One wonders whether any youth advocates or African-American community leaders were invited to the summit.

For those who don’t know “The Loop,” some background: The Loop is a commercial section of Delmar Boulevard populated by fashion boutiques, restaurants, bars, a weekend farmer’s market and Chuck Berry’s favorite venue, “Blueberry Hill.” It’s located in a St. Louis City enclave called University City because it is adjacent to Washington University.

Many affluent professionals live in University City where the streets are named after Ivy League colleges. Joe Edwards, the owner of several properties along The Loop, including Blueberry Hill, has been funding business and development east of Skinker Boulevard. A Church’s Chicken sits on the corner of Delmar and Skinker. As you travel eastward along Delmar Boulevard past the MetroLink Station, the sparkle of commercial activity fades and instead you see barber shops with barred windows, empty retail buildings and an older urgent care center. The northeastern section of University City is populated by more African Americans and has lower property values. Some might characterize University City as segregated.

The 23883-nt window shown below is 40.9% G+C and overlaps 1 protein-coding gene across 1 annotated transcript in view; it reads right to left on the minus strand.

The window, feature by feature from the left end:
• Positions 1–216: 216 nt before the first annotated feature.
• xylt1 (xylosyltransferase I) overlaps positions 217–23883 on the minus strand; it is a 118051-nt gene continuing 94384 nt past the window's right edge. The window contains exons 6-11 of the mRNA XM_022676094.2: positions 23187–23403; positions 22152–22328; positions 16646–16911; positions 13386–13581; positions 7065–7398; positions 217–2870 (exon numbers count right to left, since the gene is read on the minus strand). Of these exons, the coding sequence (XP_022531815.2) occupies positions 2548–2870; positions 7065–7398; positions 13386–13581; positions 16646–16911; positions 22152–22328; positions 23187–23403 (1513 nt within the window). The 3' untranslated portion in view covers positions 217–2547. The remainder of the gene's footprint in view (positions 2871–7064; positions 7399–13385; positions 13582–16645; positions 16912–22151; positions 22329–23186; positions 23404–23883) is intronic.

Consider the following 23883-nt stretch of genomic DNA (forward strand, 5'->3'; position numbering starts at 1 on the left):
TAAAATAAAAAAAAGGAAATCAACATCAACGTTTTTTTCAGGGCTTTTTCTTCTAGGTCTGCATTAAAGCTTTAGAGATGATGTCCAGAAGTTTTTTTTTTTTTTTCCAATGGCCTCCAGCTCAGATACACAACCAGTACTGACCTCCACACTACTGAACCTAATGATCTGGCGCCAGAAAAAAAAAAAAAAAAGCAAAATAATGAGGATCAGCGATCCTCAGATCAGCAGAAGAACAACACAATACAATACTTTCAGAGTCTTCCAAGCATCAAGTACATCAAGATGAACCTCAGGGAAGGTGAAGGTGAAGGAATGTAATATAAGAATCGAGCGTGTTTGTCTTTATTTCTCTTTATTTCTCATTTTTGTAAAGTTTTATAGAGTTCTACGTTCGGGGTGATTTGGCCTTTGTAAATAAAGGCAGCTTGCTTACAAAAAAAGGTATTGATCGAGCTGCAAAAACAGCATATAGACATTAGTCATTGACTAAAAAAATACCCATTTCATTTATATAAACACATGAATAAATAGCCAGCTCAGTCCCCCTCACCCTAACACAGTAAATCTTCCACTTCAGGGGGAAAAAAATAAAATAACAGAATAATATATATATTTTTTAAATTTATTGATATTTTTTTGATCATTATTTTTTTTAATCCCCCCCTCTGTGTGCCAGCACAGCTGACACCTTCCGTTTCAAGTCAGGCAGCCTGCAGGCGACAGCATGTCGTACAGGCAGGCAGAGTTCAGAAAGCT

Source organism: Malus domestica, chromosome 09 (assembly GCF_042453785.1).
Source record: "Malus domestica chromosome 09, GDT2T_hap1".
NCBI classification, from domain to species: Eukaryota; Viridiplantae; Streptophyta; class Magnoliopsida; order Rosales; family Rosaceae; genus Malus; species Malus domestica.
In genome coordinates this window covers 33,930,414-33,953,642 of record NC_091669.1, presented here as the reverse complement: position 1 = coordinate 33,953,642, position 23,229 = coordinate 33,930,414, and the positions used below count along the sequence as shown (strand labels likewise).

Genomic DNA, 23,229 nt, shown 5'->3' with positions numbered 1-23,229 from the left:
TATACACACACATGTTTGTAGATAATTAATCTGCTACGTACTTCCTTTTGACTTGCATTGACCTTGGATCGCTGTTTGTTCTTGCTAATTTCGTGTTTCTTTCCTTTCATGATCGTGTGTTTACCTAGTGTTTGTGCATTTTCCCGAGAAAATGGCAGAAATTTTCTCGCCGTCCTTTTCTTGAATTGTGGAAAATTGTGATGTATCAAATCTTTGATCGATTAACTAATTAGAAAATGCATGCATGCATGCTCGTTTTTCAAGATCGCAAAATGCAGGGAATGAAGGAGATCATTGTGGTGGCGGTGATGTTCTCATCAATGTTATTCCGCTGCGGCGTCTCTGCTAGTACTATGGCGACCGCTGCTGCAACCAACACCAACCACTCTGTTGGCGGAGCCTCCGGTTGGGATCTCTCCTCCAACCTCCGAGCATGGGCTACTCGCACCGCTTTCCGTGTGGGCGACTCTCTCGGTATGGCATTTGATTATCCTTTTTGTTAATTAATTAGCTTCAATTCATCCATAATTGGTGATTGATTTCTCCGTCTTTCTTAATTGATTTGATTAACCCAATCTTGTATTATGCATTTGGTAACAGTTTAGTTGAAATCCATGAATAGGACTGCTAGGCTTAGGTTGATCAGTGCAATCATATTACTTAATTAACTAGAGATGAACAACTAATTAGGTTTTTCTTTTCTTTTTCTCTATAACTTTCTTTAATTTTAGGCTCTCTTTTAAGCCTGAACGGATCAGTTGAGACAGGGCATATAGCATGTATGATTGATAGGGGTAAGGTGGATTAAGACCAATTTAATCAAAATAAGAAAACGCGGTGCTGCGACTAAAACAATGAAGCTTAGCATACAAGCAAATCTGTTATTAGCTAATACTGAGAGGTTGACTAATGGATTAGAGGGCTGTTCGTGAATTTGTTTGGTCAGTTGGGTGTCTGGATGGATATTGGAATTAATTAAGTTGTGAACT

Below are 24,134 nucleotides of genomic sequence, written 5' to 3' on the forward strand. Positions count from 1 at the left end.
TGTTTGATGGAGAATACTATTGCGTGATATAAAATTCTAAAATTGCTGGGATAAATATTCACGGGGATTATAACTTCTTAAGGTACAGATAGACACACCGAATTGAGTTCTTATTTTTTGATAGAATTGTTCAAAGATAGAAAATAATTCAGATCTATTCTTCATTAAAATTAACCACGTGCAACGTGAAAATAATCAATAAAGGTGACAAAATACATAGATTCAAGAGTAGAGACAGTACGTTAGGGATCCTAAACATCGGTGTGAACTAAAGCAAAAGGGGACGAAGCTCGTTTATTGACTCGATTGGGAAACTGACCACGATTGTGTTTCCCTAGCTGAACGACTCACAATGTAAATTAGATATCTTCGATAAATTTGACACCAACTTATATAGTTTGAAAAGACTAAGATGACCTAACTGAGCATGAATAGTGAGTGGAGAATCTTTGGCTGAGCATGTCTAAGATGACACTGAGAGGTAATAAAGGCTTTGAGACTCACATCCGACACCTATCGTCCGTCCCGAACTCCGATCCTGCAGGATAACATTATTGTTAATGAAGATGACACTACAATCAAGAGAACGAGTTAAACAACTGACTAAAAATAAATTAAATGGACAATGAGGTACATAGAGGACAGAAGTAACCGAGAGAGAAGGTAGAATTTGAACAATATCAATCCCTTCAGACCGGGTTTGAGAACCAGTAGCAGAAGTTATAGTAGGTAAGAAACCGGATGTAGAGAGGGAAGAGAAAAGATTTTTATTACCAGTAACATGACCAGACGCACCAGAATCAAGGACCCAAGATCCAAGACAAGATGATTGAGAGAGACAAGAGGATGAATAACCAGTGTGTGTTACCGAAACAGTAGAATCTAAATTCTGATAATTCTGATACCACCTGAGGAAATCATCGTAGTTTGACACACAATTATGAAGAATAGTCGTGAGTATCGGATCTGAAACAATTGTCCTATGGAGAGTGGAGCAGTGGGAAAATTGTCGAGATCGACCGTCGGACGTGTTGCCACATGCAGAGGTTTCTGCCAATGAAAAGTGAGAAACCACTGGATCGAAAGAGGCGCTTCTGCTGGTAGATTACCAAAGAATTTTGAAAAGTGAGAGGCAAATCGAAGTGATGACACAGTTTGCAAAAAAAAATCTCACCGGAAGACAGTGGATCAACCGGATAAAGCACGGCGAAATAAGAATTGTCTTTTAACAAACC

University City marks the eastern boundary between St. Louis County and the City of St. Louis. According to Wikipedia, “when compared to other large urban counties, St. Louis County’s crime rate per 100,000 residents is among the lowest in the nation.” The 2000 census lists St. Louis County as both the largest county and the county with the highest per capita income in Missouri.